Tupelo Furniture market underway

By Dennis Seid/NEMS Daily Journal

TUPELO – Billing itself as the “hottest winter market” around, the Tupelo Furniture Market kicked off in earnest Thursday, with hundreds of buyers visiting showrooms a day ahead of its official opening.
Market officials hope that an improving economy, low retail inventories and pent-up demand will spur buyers at the three-day market that officially begins today.
At American Furniture, president Lyle Harris said the company hopes to broaden its appeal to customers.
“We’ve got Tupelo and Las Vegas back to back, then High Point after that and our expectations are that we’ll be able to do that,” he said. “We’re looking at improving our service through this very important tax season and we want to be seen as our customers’ warehouse and have the merchandise ready.”
With tax returns beginning to trickle in, furniture retailers hope customers will loosen their purse strings. Furniture manufacturers are hoping that translates to more orders.
In the Ashley Furniture showroom, Don and Theresia Perkins were shopping for deals. The couple own T.H. Perkins Furniture Co. in Brookhaven, a fifth-generation, family-owned store.
For them, Tupelo means value.
“It’s very convenient for us,” said Don. “For promotional items, this is the place to shop, and you find it quicker than anywhere else.”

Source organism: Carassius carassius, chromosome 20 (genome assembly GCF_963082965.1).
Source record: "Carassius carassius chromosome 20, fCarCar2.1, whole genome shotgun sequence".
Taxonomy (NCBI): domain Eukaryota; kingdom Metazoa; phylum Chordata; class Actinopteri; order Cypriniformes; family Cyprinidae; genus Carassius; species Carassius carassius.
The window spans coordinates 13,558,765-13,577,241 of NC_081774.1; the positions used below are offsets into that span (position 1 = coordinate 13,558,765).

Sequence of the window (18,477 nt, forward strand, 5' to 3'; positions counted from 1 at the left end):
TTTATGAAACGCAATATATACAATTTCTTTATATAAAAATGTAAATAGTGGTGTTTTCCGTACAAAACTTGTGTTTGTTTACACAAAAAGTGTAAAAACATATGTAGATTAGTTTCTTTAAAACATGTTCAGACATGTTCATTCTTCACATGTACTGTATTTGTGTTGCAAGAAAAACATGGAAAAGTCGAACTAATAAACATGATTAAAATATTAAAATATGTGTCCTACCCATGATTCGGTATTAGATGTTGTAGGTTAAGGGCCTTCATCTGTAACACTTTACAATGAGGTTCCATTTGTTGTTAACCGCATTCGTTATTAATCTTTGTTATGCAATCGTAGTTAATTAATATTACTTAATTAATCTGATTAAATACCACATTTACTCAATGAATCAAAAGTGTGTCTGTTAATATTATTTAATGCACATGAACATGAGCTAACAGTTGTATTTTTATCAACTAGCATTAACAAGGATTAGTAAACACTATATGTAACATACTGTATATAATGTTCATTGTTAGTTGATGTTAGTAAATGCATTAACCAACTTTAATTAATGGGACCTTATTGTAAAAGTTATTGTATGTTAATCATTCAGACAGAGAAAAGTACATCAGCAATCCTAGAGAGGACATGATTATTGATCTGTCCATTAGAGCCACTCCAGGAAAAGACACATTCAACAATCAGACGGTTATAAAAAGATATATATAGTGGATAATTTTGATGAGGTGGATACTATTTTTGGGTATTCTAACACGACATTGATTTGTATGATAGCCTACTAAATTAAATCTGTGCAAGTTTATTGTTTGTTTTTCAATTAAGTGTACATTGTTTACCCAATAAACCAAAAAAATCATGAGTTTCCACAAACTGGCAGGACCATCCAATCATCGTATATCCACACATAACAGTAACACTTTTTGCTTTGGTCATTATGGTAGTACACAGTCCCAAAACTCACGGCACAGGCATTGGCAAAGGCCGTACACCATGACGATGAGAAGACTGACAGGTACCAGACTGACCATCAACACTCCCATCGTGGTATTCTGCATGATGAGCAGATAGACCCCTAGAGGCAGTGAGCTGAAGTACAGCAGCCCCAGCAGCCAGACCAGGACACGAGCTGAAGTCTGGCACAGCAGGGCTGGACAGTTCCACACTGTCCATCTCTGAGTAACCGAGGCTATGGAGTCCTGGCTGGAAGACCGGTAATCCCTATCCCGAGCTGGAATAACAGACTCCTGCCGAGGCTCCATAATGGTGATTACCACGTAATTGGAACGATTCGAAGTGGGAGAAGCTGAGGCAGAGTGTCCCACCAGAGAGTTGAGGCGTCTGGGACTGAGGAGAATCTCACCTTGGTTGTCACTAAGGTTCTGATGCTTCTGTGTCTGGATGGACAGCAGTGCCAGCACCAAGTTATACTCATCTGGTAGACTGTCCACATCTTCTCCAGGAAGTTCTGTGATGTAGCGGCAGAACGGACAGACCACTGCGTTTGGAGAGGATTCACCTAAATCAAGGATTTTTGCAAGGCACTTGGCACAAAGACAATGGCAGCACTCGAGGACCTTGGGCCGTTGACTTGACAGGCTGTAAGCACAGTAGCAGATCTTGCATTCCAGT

Making their debut
The value proposition hasn’t been lost on furniture manufacturer startup HomeStretch, run by former Lane executives Skipper Holliman and Gentry Long.
The duo started the company last month with hopes of having 140 workers within four years.
“We’re getting started up in about three weeks,” said Holliman, who is president of HomeStretch. “We’ll have 35 to 40 people by the time we start, and most of them have been hired.”
The company is in the former Advantage Furniture building in Nettleton, where upholstered reclining furniture, including sofas, chairs, love seats and sectionals will be built.
Holliman said that after showing in Tupelo, HomeStretch will head to Las Vegas for its winter market.
In the long term, Holliman hopes to grow to those 140 workers as planned.
“We’d love to have steady growth, and what happens in Tupelo and Las Vegas will determine what happens in 2010,” he said.
While 2009 was a year to forget for many in the furniture industry, Holliman has an optimistic outlook.
“With the right styles and values, even in difficult times you’re going to be selling furniture,” he said. “We just have to execute our plan and we’ll be OK.”
Another startup is Washington Furniture Sales, run by industry veteran Gerald Washington, whose ventures have included Washington Furniture and American Furniture.
Washington’s new promotional upholstery company will manufacture sofas and recliners from a plant next to his home near Pontotoc.
“The kids decided we needed to be doing something,” Washington said with a smile.
He’ll compete against the likes of American, Affordable and United, all of whom are in the promotional furniture category.
Washington said he’ll use a higher density foam for seating to set his company apart from other companies. A quick-ship program with limited styles also will help keep costs down in order to attract potential buyers, he said.
About 50 employees will work at the plant initially.
“We’re just trying to do our thing,” he said.
“We’ll see what happens.”

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